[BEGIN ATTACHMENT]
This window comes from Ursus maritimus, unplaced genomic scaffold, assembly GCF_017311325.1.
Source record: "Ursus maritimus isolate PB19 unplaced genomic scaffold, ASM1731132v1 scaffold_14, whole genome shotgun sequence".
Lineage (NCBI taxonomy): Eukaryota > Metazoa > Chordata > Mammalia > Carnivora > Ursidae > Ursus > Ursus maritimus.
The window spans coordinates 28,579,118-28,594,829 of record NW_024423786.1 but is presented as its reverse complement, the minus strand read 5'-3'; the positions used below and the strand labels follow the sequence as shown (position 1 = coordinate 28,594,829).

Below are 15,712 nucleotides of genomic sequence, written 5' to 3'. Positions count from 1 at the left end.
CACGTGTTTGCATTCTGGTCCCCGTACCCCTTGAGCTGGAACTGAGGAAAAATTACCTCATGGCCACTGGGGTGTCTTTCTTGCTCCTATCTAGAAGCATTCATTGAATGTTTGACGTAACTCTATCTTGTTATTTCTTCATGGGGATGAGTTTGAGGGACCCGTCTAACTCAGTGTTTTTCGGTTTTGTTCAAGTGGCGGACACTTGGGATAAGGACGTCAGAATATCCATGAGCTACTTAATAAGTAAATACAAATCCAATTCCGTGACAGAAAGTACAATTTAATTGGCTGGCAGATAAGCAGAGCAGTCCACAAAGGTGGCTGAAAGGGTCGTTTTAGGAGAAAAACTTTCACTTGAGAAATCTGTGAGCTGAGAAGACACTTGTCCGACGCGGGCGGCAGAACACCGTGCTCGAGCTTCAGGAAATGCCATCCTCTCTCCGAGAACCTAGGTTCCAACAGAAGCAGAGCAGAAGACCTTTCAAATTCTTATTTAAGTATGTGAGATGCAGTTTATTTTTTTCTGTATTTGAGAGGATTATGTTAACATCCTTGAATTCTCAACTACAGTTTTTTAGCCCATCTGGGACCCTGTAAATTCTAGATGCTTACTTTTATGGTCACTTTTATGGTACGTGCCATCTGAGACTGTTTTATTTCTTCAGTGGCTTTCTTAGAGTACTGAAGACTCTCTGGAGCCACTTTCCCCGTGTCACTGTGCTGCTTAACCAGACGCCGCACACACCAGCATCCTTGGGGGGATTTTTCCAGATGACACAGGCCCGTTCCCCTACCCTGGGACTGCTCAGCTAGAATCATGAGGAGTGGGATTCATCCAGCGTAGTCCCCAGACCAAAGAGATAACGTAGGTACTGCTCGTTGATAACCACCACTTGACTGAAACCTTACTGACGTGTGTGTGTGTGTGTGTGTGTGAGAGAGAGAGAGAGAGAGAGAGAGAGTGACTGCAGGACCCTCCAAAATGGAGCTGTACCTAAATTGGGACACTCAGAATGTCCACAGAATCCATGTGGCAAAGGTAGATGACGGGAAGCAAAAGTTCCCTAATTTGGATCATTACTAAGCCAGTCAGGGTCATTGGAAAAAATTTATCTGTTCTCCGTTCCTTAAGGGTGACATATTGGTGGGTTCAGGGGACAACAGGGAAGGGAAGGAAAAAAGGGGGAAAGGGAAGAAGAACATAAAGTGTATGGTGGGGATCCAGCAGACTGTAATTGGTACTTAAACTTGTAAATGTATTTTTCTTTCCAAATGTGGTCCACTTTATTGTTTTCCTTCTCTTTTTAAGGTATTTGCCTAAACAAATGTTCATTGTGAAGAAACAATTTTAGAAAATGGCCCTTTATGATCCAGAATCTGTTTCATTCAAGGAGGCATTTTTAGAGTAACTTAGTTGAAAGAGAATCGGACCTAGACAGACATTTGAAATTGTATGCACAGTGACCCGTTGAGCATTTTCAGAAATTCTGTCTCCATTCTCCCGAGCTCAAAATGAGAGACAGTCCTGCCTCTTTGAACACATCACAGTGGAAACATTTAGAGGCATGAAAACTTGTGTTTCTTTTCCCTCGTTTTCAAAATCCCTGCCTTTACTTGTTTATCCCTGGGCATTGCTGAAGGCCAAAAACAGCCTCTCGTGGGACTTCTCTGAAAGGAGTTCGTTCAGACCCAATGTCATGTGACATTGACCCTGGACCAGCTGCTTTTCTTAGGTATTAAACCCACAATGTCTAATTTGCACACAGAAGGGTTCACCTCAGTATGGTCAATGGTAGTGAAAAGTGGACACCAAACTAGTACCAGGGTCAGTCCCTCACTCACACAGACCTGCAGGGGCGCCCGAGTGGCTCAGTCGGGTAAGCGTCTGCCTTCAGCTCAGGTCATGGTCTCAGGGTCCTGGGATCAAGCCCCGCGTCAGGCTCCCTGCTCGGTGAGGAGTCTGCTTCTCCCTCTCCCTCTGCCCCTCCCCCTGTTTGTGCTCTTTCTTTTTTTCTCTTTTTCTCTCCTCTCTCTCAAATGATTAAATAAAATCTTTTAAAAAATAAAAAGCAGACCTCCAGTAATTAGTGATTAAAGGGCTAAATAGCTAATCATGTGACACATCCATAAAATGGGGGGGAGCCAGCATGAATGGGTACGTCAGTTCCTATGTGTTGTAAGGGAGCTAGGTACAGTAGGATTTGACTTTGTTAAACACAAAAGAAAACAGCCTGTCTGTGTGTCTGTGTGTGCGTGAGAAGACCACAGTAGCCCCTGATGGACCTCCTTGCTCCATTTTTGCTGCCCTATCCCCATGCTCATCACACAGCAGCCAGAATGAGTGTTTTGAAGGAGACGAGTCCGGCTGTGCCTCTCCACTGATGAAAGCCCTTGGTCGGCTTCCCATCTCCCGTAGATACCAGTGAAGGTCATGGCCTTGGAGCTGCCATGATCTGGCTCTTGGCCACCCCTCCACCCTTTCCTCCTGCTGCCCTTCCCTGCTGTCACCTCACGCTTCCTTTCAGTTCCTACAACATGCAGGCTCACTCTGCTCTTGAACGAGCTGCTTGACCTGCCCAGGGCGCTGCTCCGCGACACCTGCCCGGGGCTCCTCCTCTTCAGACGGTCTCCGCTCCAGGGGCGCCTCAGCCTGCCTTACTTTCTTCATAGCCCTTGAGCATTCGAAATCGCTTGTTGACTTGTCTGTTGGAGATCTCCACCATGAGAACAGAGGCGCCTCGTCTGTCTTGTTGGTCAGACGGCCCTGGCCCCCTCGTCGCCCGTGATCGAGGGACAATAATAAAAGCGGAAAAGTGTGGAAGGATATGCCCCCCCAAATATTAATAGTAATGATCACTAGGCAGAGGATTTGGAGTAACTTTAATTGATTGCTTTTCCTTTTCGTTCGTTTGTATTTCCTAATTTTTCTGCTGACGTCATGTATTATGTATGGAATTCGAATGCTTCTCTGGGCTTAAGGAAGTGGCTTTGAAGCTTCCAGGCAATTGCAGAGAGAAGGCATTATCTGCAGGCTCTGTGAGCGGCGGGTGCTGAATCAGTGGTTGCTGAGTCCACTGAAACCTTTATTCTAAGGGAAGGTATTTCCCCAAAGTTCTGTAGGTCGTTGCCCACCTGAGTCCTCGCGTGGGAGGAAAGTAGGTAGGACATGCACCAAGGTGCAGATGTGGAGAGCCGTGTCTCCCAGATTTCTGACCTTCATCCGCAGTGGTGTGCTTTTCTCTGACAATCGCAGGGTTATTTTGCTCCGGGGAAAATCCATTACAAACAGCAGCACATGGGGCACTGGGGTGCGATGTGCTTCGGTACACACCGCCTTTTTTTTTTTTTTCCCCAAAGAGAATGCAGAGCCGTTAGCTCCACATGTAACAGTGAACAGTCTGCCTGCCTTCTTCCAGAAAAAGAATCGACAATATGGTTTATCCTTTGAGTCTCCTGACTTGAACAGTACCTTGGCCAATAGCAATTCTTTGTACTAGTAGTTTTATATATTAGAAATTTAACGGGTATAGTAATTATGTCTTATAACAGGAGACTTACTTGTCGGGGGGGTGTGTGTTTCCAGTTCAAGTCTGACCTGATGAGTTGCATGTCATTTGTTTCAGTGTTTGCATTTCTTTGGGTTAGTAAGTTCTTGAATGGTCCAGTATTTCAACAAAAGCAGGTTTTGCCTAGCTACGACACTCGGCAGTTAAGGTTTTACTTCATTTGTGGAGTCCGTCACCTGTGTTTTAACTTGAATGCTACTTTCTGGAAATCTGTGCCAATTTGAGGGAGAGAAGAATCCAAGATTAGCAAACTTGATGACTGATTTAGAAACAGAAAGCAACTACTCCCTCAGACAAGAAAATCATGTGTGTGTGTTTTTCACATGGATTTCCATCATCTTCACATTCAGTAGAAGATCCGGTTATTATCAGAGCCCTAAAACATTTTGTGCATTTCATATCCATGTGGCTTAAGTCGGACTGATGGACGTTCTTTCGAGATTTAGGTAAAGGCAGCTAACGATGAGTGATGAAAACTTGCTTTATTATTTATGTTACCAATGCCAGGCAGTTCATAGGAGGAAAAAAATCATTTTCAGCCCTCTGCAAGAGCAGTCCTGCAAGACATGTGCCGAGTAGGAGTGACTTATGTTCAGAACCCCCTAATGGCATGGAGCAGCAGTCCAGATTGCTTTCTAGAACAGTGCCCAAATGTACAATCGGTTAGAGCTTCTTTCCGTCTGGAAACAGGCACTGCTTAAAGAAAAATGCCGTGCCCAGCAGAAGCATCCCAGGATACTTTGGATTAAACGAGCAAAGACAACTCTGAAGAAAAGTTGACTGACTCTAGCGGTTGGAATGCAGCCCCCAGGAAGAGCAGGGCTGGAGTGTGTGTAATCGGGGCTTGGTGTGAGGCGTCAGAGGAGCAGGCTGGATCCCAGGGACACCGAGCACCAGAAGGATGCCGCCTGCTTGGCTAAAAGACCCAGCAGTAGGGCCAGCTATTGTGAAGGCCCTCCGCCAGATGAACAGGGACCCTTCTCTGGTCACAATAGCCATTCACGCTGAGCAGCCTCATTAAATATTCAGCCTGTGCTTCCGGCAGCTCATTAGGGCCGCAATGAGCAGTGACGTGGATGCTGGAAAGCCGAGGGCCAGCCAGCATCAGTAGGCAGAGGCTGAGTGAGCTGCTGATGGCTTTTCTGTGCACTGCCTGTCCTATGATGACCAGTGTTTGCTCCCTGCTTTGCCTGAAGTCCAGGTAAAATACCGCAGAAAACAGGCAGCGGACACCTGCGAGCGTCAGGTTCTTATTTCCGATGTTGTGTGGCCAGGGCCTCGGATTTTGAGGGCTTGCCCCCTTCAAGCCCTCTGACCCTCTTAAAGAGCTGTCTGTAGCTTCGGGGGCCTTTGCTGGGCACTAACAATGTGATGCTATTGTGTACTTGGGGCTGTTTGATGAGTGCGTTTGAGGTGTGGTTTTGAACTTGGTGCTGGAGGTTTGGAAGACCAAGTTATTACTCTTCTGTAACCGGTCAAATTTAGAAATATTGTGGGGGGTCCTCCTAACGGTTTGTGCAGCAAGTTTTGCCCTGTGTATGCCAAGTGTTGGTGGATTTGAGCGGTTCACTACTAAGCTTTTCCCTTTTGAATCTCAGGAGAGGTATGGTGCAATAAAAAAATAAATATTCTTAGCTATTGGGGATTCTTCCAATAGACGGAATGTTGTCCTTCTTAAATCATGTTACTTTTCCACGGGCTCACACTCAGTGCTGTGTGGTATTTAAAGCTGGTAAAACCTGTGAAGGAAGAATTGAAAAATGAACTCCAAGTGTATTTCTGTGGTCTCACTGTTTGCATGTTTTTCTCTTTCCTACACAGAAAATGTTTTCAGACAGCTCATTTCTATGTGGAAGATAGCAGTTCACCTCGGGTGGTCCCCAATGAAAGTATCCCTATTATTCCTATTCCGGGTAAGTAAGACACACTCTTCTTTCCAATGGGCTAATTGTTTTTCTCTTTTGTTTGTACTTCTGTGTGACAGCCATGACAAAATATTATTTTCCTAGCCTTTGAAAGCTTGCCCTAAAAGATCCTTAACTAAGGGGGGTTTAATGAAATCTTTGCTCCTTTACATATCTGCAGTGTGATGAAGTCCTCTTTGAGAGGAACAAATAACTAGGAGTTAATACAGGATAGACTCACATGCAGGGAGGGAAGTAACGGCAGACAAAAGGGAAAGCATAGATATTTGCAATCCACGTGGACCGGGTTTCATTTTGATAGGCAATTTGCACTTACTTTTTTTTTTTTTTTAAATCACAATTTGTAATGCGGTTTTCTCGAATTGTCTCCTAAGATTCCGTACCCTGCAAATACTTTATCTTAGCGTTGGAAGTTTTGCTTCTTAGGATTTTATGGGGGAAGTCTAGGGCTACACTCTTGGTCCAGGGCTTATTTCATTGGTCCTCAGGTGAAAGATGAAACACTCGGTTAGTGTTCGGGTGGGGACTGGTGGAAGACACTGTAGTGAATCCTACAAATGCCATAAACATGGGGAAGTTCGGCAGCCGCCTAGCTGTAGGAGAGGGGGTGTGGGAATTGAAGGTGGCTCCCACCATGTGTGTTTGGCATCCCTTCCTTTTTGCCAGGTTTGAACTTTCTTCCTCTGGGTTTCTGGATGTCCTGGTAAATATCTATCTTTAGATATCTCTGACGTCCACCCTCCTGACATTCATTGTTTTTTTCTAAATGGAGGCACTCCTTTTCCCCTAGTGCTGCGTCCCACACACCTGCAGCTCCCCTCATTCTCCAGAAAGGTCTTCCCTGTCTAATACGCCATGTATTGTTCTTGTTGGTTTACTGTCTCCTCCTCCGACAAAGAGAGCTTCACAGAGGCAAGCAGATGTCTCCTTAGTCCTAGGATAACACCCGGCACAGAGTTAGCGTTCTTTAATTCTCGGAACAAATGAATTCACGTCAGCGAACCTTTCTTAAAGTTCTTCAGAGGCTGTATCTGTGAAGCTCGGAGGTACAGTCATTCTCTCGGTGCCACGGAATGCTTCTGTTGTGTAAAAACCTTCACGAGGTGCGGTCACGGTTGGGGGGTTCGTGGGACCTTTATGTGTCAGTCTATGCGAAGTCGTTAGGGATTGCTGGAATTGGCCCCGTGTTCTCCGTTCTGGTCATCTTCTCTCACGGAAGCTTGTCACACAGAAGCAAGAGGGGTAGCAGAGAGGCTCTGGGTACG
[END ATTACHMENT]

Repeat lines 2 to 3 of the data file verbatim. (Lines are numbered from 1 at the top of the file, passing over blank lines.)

Source record: "Ursus maritimus isolate PB19 unplaced genomic scaffold, ASM1731132v1 scaffold_14, whole genome shotgun sequence".
Lineage (NCBI taxonomy): Eukaryota > Metazoa > Chordata > Mammalia > Carnivora > Ursidae > Ursus > Ursus maritimus.